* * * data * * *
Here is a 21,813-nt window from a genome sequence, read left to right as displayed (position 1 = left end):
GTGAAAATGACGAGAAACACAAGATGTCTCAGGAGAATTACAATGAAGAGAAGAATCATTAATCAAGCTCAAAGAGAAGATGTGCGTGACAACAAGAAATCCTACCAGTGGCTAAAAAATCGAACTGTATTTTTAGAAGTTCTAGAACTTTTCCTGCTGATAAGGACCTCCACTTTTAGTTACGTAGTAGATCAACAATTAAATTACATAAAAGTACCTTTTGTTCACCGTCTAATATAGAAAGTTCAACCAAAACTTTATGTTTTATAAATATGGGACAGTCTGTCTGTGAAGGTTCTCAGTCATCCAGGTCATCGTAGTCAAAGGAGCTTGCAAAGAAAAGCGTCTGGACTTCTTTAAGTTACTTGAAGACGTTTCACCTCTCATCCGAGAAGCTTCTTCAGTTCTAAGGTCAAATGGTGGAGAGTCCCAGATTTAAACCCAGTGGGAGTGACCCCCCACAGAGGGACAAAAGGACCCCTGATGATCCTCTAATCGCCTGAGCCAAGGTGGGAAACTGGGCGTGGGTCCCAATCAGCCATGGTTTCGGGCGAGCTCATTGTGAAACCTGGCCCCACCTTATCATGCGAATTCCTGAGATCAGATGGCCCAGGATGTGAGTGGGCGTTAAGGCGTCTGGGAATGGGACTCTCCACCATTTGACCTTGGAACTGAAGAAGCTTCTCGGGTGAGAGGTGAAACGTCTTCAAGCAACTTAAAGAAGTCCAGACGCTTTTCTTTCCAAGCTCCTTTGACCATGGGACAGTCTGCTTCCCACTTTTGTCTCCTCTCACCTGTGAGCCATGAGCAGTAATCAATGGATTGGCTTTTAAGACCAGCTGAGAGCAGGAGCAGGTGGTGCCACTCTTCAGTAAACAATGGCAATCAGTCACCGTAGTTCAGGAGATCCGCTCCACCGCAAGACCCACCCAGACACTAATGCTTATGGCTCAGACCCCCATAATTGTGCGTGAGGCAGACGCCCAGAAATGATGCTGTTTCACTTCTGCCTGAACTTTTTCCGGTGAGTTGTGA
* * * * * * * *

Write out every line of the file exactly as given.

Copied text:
Here is a 21,813-nt window from a genome sequence, read left to right as displayed (position 1 = left end):
GTGAAAATGACGAGAAACACAAGATGTCTCAGGAGAATTACAATGAAGAGAAGAATCATTAATCAAGCTCAAAGAGAAGATGTGCGTGACAACAAGAAATCCTACCAGTGGCTAAAAAATCGAACTGTATTTTTAGAAGTTCTAGAACTTTTCCTGCTGATAAGGACCTCCACTTTTAGTTACGTAGTAGATCAACAATTAAATTACATAAAAGTACCTTTTGTTCACCGTCTAATATAGAAAGTTCAACCAAAACTTTATGTTTTATAAATATGGGACAGTCTGTCTGTGAAGGTTCTCAGTCATCCAGGTCATCGTAGTCAAAGGAGCTTGCAAAGAAAAGCGTCTGGACTTCTTTAAGTTACTTGAAGACGTTTCACCTCTCATCCGAGAAGCTTCTTCAGTTCTAAGGTCAAATGGTGGAGAGTCCCAGATTTAAACCCAGTGGGAGTGACCCCCCACAGAGGGACAAAAGGACCCCTGATGATCCTCTAATCGCCTGAGCCAAGGTGGGAAACTGGGCGTGGGTCCCAATCAGCCATGGTTTCGGGCGAGCTCATTGTGAAACCTGGCCCCACCTTATCATGCGAATTCCTGAGATCAGATGGCCCAGGATGTGAGTGGGCGTTAAGGCGTCTGGGAATGGGACTCTCCACCATTTGACCTTGGAACTGAAGAAGCTTCTCGGGTGAGAGGTGAAACGTCTTCAAGCAACTTAAAGAAGTCCAGACGCTTTTCTTTCCAAGCTCCTTTGACCATGGGACAGTCTGCTTCCCACTTTTGTCTCCTCTCACCTGTGAGCCATGAGCAGTAATCAATGGATTGGCTTTTAAGACCAGCTGAGAGCAGGAGCAGGTGGTGCCACTCTTCAGTAAACAATGGCAATCAGTCACCGTAGTTCAGGAGATCCGCTCCACCGCAAGACCCACCCAGACACTAATGCTTATGGCTCAGACCCCCATAATTGTGCGTGAGGCAGACGCCCAGAAATGATGCTGTTTCACTTCTGCCTGAACTTTTTCCGGTGAGTTGTGA